Hey, Mama! If you’re here, you’ve probably heard conflicting information about exercise—specifically about strength training during pregnancy. The good news is that strength training exercises in pregnancy are safe as long as you’ve been cleared by your doctor! Resistance training is now recommended by the American College of Obstetricians and Gynecologists (ACOG).
So, with that out of the way, let’s get into the why behind strength training and exercise in pregnancy when you should do it, and how!
The Why Behind Strength Training During Pregnancy
Strength training and exercise have a wide range of benefits during pregnancy. Here are a few of the reasons we recommend it.
Reduction of Common Pregnancy Aches & Pains
Aches and pains are common in pregnant women due to a variety of factors. As your uterus grows, it shifts your center of gravity and also stretches out (and weakens) your abdominal muscles, affecting your posture and putting strain on your back. Back pain is one of the most common pain points. Hormonal changes can also cause you to feel less stable in your movement.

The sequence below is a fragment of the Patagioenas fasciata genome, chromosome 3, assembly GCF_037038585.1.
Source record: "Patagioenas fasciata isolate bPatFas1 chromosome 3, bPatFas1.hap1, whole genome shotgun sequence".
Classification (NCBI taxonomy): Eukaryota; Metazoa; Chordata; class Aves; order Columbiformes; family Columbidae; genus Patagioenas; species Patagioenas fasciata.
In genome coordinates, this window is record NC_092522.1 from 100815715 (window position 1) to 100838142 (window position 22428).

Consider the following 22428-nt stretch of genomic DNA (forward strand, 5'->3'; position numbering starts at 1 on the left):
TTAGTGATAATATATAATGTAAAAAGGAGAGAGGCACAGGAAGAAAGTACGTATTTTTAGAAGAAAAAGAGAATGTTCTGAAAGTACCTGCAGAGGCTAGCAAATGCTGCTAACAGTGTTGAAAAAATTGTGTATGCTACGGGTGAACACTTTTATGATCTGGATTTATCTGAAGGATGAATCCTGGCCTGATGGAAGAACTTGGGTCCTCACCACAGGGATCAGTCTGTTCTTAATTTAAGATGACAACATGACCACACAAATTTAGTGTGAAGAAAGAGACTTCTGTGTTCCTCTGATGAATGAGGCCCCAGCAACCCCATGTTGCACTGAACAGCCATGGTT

Strength training can help you build or maintain the core muscles necessary to support your growing belly and maintain good posture throughout your pregnancy, which can lessen aches and pains.
Maintenance of Healthy Weight Through Pregnancy & Beyond
Many women are concerned about gaining an excess amount of weight during pregnancy, with good reason. Gaining too much pregnancy weight can increase your risk of gestational diabetes, c-section, and can make your delivery more challenging because it can increase the size of your baby.
A study by Barakat et al. found that resistance training during pregnancy substantially reduced maternal weight gain over the course of her pregnancy. Other studies have shown that women who gained more than the recommended amount of weight during pregnancy were significantly heavier at long-term follow-up than women who gained the recommended amount or less, which can have consequences for longevity.